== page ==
At Harvard Business School we were taught about rolling plans; every year you change. We actually think that’s a bad idea. We tried rolling plans with our company, and we found that managers never focused on the long-term because we changed plans every year. When you move the goalposts all the time, people don’t pay attention to long-range plans.

Actually, we learned something about planning from the Chinese central planning system. They work on five-year plans. The plan doesn’t change, and you work like hell for five years to reach it. For us, five years is too long. Three years is better because the world changes so rapidly. So every three years, we basically reinvent ourselves, or try to. My brother calls it a process of institutionalizing change. You’ve got to institutionalize the process of reinvention. We’ve used this system since 1992, and our average compounded growth rate over that time has been about 22 percent.

Acquisitions have been an important part of your growth strategy since the mid-1990s. How do you manage to fold an acquired firm into Li & Fung?

To be bigger, we obviously need to have management layers, but we need our managers and our profit centers to be as flexible as the small companies they’re competing against. So that led to a system where we operate more like a partnership than a very structured, bureaucratic company. It’s a very flat organization where people are empowered, and they are compensated to be very entrepreneurial.

That whole culture carries over to acquisitions. We understand that when we acquire a trading company, we are acquiring the people. Frankly, a lot of the customers they have are probably common customers to us. Everybody sells to Macy’s, and Walmart, and JC Penney, right? So we’re not acquiring the customer list. We’re acquiring the people and their expertise that allows them to sell to those customers. So we don’t get rid of people in a hurry.

As a global firm, do you have a single company culture or different cultures at each location of your operations?

Culture for us is very important, but it’s a culture that has to be evolving and open-ended. For example, when we make an acquisition, the acquired company might have different types of behavior from us. We should always be open to that. But we’re not open to the extent of having many different company cultures.

If we have 10 acquisitions, we don’t want 10 different cultures. What I want to do is say, look, this is the Li & Fung culture, Mr. Newcomer. You look and see what works for you. If there’s something that you think doesn’t work, we have to talk it through and explain to you why it worked for us. Maybe you’ll change your mind. Or if you have something that really works, I’d like to learn about it. And if I like what you do, I’ll change the culture of the whole company. We evolve the company culture based on the new input.

What are the characteristics of the leaders who help make Li & Fung successful?

They must be people-oriented. They must want to engage with people, whether it’s their own staff or the customers’ people. Customers come to us not to buy one product but to do a whole relationship. So we tend to focus on people who know how to deal with other people.

Another long-held belief in the company is that when we hire people, we always hire for attitude. We don’t hire for skills. We hire for attitude because we feel skills can be taught and trained. But if you have the wrong attitude, no matter how skillful you are, you’re not going to fit in at Li & Fung.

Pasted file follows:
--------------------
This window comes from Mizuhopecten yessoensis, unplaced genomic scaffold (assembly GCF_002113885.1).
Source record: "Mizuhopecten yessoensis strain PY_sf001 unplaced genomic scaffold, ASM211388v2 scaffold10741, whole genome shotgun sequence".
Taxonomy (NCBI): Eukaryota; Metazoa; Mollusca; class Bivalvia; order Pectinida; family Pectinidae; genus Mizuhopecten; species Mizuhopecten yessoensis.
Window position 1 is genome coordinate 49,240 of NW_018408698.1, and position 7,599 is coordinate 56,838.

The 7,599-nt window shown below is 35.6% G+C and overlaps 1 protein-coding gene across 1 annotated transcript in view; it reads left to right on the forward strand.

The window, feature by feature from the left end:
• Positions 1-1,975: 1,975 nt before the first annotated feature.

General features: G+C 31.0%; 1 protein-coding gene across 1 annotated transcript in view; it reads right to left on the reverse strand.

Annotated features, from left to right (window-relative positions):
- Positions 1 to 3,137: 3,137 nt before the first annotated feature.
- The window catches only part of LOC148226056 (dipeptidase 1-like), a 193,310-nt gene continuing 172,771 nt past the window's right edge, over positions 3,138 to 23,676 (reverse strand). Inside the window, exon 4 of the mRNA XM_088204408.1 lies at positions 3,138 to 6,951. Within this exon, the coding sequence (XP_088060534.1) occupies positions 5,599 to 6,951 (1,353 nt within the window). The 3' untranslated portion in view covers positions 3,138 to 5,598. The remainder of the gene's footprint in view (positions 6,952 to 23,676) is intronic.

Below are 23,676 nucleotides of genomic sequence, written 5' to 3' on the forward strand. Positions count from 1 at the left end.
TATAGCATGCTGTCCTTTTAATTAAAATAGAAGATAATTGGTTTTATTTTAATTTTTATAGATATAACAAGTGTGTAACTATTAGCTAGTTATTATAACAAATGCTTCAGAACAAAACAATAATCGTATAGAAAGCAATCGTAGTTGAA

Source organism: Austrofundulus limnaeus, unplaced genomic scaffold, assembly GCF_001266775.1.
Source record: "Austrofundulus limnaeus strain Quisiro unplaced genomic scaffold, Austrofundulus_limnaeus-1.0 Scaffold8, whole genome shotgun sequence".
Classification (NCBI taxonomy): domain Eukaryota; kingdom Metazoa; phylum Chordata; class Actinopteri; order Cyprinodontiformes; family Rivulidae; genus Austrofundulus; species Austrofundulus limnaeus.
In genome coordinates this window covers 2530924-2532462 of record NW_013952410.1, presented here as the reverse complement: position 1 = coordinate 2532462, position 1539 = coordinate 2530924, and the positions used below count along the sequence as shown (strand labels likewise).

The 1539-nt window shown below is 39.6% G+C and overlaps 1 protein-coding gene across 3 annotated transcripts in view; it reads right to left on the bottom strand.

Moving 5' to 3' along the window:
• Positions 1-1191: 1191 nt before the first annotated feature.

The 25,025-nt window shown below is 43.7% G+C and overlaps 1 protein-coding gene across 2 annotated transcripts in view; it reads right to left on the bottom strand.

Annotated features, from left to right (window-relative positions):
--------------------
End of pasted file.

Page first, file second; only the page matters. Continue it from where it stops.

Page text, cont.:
What did you learn at HBS that helped with your business career?

The HBS approach to case studies and the analytical frame of mind that they teach are invaluable. My whole analytical framework came from Harvard.

Now, what didn’t work very well for me was everything dealing with human behavior and organization. A business, like any other organization, is actually part of a community. And it cannot differ in terms of behavioral norms from the community you’re operating in.

Like any American business school at the time, the only thing that Harvard could teach me was how to operate in the American community. But that approach didn’t work so well when I got back to Asia. There, the sense of individualism is much less. The sense of units—whether it’s a family, or a company, or a country unit—is much stronger. I really learned that from my father. He taught me that the way a company treats its people is how the people will treat the company. So it’s a mirror; it’s totally different than in the West.

Any advice for American business schools?

I really believe that a new social contract has to emerge between businesses and the communities where they operate. In the old days, under the market-driven mentality, the idea was that the government sets the framework within which businesses can work, right? And within that, businesses should maximize profits. That’s their role.

But I think what has happened recently is that people are saying that the framework is not perfect and that government is not doing a good job. Plus, in many countries, government and businesses collude to change the framework, allowing companies to set their own boundaries.

A new social contract needs to be developed, because especially in the last few years, business has made such a bad name for itself. Corporate social responsibility is hugely important. It’s not enough just to maximize profits. You’ve got to look at the short term versus the long term. People are now much too short term. And short-term profitability and long-term profitability will engender very different ways of working.

Featured Alumni

Featured Alumni

Class of MBA 1972, Section B